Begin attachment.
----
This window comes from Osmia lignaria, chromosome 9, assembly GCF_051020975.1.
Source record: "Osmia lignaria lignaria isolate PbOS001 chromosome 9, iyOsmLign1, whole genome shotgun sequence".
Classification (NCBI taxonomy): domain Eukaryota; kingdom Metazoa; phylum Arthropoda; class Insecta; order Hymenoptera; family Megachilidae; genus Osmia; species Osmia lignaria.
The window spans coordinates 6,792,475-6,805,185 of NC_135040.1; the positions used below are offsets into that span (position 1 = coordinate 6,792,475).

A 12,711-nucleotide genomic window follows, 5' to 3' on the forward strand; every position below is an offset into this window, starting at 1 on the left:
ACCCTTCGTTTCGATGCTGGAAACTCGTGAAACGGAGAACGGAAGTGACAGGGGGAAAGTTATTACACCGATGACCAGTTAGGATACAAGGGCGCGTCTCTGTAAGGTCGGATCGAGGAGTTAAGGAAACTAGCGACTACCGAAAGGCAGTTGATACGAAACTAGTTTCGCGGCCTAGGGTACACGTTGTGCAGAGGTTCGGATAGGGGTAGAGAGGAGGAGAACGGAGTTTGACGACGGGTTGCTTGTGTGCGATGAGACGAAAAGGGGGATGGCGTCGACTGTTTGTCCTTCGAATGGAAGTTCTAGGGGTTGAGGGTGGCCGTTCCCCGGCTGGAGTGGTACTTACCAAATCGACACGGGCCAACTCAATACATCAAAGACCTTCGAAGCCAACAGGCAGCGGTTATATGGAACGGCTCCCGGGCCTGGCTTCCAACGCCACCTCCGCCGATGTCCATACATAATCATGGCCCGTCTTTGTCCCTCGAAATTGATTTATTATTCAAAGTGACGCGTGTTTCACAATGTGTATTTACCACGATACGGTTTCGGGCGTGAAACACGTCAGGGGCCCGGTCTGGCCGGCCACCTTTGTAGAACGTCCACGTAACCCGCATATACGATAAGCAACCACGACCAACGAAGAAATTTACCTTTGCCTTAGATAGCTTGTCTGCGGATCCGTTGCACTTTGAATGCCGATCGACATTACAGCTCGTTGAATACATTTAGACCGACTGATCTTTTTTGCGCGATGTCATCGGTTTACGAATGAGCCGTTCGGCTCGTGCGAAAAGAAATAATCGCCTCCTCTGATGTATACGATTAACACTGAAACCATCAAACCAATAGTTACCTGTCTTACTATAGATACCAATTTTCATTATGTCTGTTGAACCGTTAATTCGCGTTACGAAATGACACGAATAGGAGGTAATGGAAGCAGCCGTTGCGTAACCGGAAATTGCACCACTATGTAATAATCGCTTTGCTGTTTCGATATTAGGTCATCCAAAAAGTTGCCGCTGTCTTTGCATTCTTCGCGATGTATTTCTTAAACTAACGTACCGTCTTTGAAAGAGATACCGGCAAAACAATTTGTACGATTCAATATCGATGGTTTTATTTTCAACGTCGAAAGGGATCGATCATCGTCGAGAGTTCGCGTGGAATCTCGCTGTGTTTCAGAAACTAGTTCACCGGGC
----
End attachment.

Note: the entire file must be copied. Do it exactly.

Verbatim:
This window comes from Osmia lignaria, chromosome 9, assembly GCF_051020975.1.
Source record: "Osmia lignaria lignaria isolate PbOS001 chromosome 9, iyOsmLign1, whole genome shotgun sequence".
Classification (NCBI taxonomy): domain Eukaryota; kingdom Metazoa; phylum Arthropoda; class Insecta; order Hymenoptera; family Megachilidae; genus Osmia; species Osmia lignaria.
The window spans coordinates 6,792,475-6,805,185 of NC_135040.1; the positions used below are offsets into that span (position 1 = coordinate 6,792,475).

A 12,711-nucleotide genomic window follows, 5' to 3' on the forward strand; every position below is an offset into this window, starting at 1 on the left:
ACCCTTCGTTTCGATGCTGGAAACTCGTGAAACGGAGAACGGAAGTGACAGGGGGAAAGTTATTACACCGATGACCAGTTAGGATACAAGGGCGCGTCTCTGTAAGGTCGGATCGAGGAGTTAAGGAAACTAGCGACTACCGAAAGGCAGTTGATACGAAACTAGTTTCGCGGCCTAGGGTACACGTTGTGCAGAGGTTCGGATAGGGGTAGAGAGGAGGAGAACGGAGTTTGACGACGGGTTGCTTGTGTGCGATGAGACGAAAAGGGGGATGGCGTCGACTGTTTGTCCTTCGAATGGAAGTTCTAGGGGTTGAGGGTGGCCGTTCCCCGGCTGGAGTGGTACTTACCAAATCGACACGGGCCAACTCAATACATCAAAGACCTTCGAAGCCAACAGGCAGCGGTTATATGGAACGGCTCCCGGGCCTGGCTTCCAACGCCACCTCCGCCGATGTCCATACATAATCATGGCCCGTCTTTGTCCCTCGAAATTGATTTATTATTCAAAGTGACGCGTGTTTCACAATGTGTATTTACCACGATACGGTTTCGGGCGTGAAACACGTCAGGGGCCCGGTCTGGCCGGCCACCTTTGTAGAACGTCCACGTAACCCGCATATACGATAAGCAACCACGACCAACGAAGAAATTTACCTTTGCCTTAGATAGCTTGTCTGCGGATCCGTTGCACTTTGAATGCCGATCGACATTACAGCTCGTTGAATACATTTAGACCGACTGATCTTTTTTGCGCGATGTCATCGGTTTACGAATGAGCCGTTCGGCTCGTGCGAAAAGAAATAATCGCCTCCTCTGATGTATACGATTAACACTGAAACCATCAAACCAATAGTTACCTGTCTTACTATAGATACCAATTTTCATTATGTCTGTTGAACCGTTAATTCGCGTTACGAAATGACACGAATAGGAGGTAATGGAAGCAGCCGTTGCGTAACCGGAAATTGCACCACTATGTAATAATCGCTTTGCTGTTTCGATATTAGGTCATCCAAAAAGTTGCCGCTGTCTTTGCATTCTTCGCGATGTATTTCTTAAACTAACGTACCGTCTTTGAAAGAGATACCGGCAAAACAATTTGTACGATTCAATATCGATGGTTTTATTTTCAACGTCGAAAGGGATCGATCATCGTCGAGAGTTCGCGTGGAATCTCGCTGTGTTTCAGAAACTAGTTCACCGGGC